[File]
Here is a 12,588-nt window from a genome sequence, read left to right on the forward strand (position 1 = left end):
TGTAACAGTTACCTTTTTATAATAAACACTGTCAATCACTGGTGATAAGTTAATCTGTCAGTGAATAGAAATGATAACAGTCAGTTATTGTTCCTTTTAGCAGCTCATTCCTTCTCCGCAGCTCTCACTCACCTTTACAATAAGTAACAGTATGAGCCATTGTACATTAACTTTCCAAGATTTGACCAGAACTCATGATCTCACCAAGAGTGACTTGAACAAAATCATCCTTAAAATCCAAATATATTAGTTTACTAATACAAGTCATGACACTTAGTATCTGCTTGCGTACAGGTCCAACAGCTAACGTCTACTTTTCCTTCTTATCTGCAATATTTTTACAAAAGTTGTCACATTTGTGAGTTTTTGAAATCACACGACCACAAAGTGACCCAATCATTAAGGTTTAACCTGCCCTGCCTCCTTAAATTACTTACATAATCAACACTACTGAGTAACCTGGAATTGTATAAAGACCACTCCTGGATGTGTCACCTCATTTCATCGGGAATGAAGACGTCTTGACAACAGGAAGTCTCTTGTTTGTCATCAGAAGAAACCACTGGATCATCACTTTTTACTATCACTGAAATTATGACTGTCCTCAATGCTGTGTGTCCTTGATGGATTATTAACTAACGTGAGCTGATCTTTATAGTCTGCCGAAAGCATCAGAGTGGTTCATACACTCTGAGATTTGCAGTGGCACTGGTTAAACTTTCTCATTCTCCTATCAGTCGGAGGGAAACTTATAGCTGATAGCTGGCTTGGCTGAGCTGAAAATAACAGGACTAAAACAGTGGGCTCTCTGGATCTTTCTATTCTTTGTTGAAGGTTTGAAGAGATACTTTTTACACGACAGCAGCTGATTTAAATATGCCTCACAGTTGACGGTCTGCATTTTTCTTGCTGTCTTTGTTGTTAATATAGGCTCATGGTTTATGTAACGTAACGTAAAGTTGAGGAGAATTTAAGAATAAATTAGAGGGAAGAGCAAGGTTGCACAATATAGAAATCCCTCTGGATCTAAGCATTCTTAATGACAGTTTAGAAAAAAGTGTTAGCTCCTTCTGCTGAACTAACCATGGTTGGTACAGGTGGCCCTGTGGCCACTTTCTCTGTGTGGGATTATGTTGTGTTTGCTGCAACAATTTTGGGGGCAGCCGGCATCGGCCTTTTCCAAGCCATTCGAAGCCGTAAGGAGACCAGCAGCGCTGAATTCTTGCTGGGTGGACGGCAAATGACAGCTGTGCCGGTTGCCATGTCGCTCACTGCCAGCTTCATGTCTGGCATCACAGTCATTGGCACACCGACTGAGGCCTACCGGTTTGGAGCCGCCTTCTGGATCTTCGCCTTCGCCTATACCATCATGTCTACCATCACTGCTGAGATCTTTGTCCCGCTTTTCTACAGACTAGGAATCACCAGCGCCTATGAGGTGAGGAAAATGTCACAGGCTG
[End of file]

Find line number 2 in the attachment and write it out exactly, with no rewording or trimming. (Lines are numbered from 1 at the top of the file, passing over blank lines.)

TGTAACAGTTACCTTTTTATAATAAACACTGTCAATCACTGGTGATAAGTTAATCTGTCAGTGAATAGAAATGATAACAGTCAGTTATTGTTCCTTTTAGCAGCTCATTCCTTCTCCGCAGCTCTCACTCACCTTTACAATAAGTAACAGTATGAGCCATTGTACATTAACTTTCCAAGATTTGACCAGAACTCATGATCTCACCAAGAGTGACTTGAACAAAATCATCCTTAAAATCCAAATATATTAGTTTACTAATACAAGTCATGACACTTAGTATCTGCTTGCGTACAGGTCCAACAGCTAACGTCTACTTTTCCTTCTTATCTGCAATATTTTTACAAAAGTTGTCACATTTGTGAGTTTTTGAAATCACACGACCACAAAGTGACCCAATCATTAAGGTTTAACCTGCCCTGCCTCCTTAAATTACTTACATAATCAACACTACTGAGTAACCTGGAATTGTATAAAGACCACTCCTGGATGTGTCACCTCATTTCATCGGGAATGAAGACGTCTTGACAACAGGAAGTCTCTTGTTTGTCATCAGAAGAAACCACTGGATCATCACTTTTTACTATCACTGAAATTATGACTGTCCTCAATGCTGTGTGTCCTTGATGGATTATTAACTAACGTGAGCTGATCTTTATAGTCTGCCGAAAGCATCAGAGTGGTTCATACACTCTGAGATTTGCAGTGGCACTGGTTAAACTTTCTCATTCTCCTATCAGTCGGAGGGAAACTTATAGCTGATAGCTGGCTTGGCTGAGCTGAAAATAACAGGACTAAAACAGTGGGCTCTCTGGATCTTTCTATTCTTTGTTGAAGGTTTGAAGAGATACTTTTTACACGACAGCAGCTGATTTAAATATGCCTCACAGTTGACGGTCTGCATTTTTCTTGCTGTCTTTGTTGTTAATATAGGCTCATGGTTTATGTAACGTAACGTAAAGTTGAGGAGAATTTAAGAATAAATTAGAGGGAAGAGCAAGGTTGCACAATATAGAAATCCCTCTGGATCTAAGCATTCTTAATGACAGTTTAGAAAAAAGTGTTAGCTCCTTCTGCTGAACTAACCATGGTTGGTACAGGTGGCCCTGTGGCCACTTTCTCTGTGTGGGATTATGTTGTGTTTGCTGCAACAATTTTGGGGGCAGCCGGCATCGGCCTTTTCCAAGCCATTCGAAGCCGTAAGGAGACCAGCAGCGCTGAATTCTTGCTGGGTGGACGGCAAATGACAGCTGTGCCGGTTGCCATGTCGCTCACTGCCAGCTTCATGTCTGGCATCACAGTCATTGGCACACCGACTGAGGCCTACCGGTTTGGAGCCGCCTTCTGGATCTTCGCCTTCGCCTATACCATCATGTCTACCATCACTGCTGAGATCTTTGTCCCGCTTTTCTACAGACTAGGAATCACCAGCGCCTATGAGGTGAGGAAAATGTCACAGGCTG